In David O. Russell’s Amsterdam, three friends – played by Christian Bale, Margot Robbie, and John David Washington – witness a murder, become suspects themselves, and uncover one of the most outrageous plots in American history.

Set in the ‘30s, the ensemble cast also features Andrea Riseborough, Chris Rock, Rami Malek, Anya Taylor-Joy, Michael Shannon, Zoe Saldana, Mike Myers, Timothy Olyphant, and Robert De Niro.

An exceptional trio in Bale, Robbie, & Washington

The best thing about Amsterdam by far is its cast. Christian Bale, Margot Robbie, and John David Washington shine as the leading trio; their friendship is fun, sweet, and most of all, believable. Also, the movie gets major props from me for not doing an annoying love triangle/any kind of romantic jealousy between the leads. I expected the movie to go there, and I was pleasantly surprised when it didn’t.

That said, the trio aren’t fully equal co-leads. Washington is simply given less to work with; while Burt and Valerie each get backstories that become relevant to the current plot, Harold just kind of exists. I wish the movie did more to round out his character.

Amsterdam (L to R): Christian Bale as Burt, John David Washington as Harold, and Margot Robbie as Valerie

As for the ensemble, it’s hard to go wrong with a Rami Malek – Anya Taylor-Joy team-up. Really, it’s clear all of the actors are putting in the work for these characters, even though the screen time for many of them doesn’t amount to much. Amsterdam doesn’t have a lot going for it – plot-wise or stylistically – but the acting does hit the caliber you expect from these big names.

A unique but polarizing style

Here’s where things start to decline.

Writer/director Russell takes a very specific, stylized approach to Amsterdam that will prove hit-or-miss with viewers. Characters have a manner of speaking by which they repeat their statement multiple times in a slightly different way. When used during an important emotional moment, delivered by one of the very talented leads, this can add a unique flair and flavor to scenes.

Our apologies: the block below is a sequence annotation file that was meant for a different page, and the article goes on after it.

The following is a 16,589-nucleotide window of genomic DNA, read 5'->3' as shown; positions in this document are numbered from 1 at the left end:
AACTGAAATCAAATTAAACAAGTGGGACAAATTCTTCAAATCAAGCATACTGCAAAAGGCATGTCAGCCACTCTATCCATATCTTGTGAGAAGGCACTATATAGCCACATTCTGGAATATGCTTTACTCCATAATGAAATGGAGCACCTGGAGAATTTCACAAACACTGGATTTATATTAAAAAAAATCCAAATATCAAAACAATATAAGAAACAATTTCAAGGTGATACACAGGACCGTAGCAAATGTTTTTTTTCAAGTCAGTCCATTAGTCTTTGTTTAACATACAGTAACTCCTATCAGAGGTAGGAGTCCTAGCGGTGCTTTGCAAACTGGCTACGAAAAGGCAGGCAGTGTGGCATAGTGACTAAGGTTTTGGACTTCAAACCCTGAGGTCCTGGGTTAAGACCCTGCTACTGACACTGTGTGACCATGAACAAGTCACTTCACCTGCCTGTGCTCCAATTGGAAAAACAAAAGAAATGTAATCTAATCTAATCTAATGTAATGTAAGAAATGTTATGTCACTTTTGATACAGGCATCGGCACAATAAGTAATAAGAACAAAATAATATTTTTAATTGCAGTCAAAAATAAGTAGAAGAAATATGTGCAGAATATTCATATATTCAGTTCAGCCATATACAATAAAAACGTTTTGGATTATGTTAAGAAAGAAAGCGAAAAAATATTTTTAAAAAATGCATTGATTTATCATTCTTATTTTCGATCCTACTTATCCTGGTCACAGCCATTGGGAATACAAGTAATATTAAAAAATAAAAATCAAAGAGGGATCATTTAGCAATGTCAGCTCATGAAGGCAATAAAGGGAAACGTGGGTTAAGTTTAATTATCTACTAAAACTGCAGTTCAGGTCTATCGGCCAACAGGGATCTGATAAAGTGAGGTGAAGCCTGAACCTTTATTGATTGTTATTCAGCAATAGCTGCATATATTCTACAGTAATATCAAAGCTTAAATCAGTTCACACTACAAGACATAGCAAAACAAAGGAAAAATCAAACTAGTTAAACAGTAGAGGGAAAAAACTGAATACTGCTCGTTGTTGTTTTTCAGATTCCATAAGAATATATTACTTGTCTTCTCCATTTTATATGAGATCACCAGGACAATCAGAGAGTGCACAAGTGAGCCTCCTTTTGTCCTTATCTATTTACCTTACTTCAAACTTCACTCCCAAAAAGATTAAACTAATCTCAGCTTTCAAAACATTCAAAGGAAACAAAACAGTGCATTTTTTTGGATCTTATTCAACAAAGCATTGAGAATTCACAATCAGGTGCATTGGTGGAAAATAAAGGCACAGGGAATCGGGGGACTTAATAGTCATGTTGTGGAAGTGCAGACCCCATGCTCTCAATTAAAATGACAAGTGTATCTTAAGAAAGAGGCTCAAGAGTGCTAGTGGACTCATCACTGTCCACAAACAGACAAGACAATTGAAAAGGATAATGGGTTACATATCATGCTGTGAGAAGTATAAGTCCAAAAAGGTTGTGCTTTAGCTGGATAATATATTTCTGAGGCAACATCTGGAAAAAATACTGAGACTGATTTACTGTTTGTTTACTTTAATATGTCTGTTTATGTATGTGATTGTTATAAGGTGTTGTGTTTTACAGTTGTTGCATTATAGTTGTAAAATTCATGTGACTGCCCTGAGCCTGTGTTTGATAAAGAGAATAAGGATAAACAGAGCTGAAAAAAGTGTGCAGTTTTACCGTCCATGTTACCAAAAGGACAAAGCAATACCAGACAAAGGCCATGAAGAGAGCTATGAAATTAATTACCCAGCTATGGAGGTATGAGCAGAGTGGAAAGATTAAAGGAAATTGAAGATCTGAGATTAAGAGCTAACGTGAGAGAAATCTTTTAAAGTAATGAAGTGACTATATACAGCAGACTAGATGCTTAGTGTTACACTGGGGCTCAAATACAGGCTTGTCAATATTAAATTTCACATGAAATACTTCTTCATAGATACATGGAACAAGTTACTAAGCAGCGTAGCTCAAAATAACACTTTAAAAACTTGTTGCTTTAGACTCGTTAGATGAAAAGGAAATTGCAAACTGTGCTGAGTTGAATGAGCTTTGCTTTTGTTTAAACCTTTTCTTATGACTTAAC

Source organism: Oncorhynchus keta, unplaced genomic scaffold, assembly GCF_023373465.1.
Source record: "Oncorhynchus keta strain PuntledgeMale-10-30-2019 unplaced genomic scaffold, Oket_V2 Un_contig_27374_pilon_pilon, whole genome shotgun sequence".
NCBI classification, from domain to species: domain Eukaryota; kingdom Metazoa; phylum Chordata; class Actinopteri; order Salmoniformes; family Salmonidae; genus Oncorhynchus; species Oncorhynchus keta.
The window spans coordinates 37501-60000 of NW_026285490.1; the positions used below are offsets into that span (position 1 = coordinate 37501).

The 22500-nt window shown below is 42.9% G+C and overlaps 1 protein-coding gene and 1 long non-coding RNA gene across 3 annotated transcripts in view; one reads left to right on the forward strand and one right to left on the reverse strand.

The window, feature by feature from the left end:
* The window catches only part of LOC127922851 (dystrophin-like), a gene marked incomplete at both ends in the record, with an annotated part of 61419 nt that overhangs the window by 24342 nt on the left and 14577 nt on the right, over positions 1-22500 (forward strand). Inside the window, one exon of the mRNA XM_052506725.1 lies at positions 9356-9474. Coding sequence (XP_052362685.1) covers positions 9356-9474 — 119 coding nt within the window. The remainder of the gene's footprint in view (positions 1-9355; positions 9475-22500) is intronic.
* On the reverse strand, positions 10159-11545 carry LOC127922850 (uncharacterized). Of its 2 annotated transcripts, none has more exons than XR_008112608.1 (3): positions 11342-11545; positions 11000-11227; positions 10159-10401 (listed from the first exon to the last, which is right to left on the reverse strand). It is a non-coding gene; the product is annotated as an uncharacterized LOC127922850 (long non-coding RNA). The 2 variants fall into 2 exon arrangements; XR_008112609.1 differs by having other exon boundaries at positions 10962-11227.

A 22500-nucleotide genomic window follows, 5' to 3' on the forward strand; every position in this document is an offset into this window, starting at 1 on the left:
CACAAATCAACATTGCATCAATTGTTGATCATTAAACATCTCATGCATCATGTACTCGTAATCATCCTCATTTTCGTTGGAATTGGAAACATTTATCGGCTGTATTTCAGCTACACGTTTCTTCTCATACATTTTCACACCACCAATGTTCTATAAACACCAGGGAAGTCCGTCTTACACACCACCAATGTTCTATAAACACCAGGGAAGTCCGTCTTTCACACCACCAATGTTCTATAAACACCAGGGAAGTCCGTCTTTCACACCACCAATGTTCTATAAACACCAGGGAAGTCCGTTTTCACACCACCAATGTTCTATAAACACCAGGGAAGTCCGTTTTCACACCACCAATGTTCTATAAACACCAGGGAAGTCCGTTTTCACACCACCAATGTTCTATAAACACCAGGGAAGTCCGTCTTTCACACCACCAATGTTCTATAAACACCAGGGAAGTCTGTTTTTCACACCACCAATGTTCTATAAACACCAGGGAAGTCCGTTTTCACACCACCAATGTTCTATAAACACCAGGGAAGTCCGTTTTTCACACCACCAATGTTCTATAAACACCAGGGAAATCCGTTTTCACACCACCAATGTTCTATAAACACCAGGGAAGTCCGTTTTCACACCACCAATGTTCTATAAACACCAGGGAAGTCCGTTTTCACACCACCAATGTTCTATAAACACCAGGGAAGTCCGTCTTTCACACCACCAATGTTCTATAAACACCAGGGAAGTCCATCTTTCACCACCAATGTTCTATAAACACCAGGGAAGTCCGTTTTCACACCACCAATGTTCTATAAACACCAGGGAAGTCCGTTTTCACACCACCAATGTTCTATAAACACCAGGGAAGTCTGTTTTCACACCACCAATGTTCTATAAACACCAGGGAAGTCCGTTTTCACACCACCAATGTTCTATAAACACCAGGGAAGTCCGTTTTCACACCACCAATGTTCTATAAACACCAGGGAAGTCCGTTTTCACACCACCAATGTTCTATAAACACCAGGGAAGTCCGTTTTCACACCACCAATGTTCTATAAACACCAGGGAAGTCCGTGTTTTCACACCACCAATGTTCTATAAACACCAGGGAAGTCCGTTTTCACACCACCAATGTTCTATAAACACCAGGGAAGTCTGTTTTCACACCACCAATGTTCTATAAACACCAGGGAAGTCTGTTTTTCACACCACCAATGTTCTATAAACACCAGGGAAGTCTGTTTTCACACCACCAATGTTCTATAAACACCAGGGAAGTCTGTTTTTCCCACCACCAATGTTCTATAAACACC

But when used to repeat plot information from a character who only appears briefly, it creates the flat, vaguely annoying atmosphere of an unskippable video game cutscene. (The characters are only programmed to deliver one bit of information, you see. If you keep trying to interact with them, they have to simply deliver their one bit over and over again.)

One of the most egregious examples of this happens in one of the film’s first scenes (“the man in the box”). That creates an especially jarring start, since we as the viewer haven’t had time to adjust to this manner of speaking yet, and we’re suddenly thrust into the worst example of it.

Ultimately, the specific dialogue patterns might make-or-break the film for a viewer; they’re pretty consistent throughout the film, so if you find the repetition insufferable, you’re going to struggle to make it through this one.

Amsterdam (L to R): Rami Malek, Anya Taylor-Joy, Margot Robbie

A surprising lack of stakes and tension

The description for Amsterdam outlines a plot prime for tension, thrills, and even laughs: a trio falsely accused of murder, who in attempting to clear their names, end up uncovering a greater conspiracy.

Somehow, Amsterdam manages to make this setup feel dull.

It’s strange, because I did care about these characters. By proxy, this means I should care about what happens to them. But Amsterdam seems to undercut its own interesting setup, minimizing its biggest tensions to the point of erasure. 

Not a whodunnit…

Let’s start with the murder, since that begins this story. First, Amsterdam does not have the intrigue of a whodunnit, because we know exactly who the killer is from the beginning. (The audience – along with the main characters – see the man responsible in the act.) So, the movie doesn’t have a way to amp up the tension with red herrings and the possibility of a killer being secretly among the cast of characters.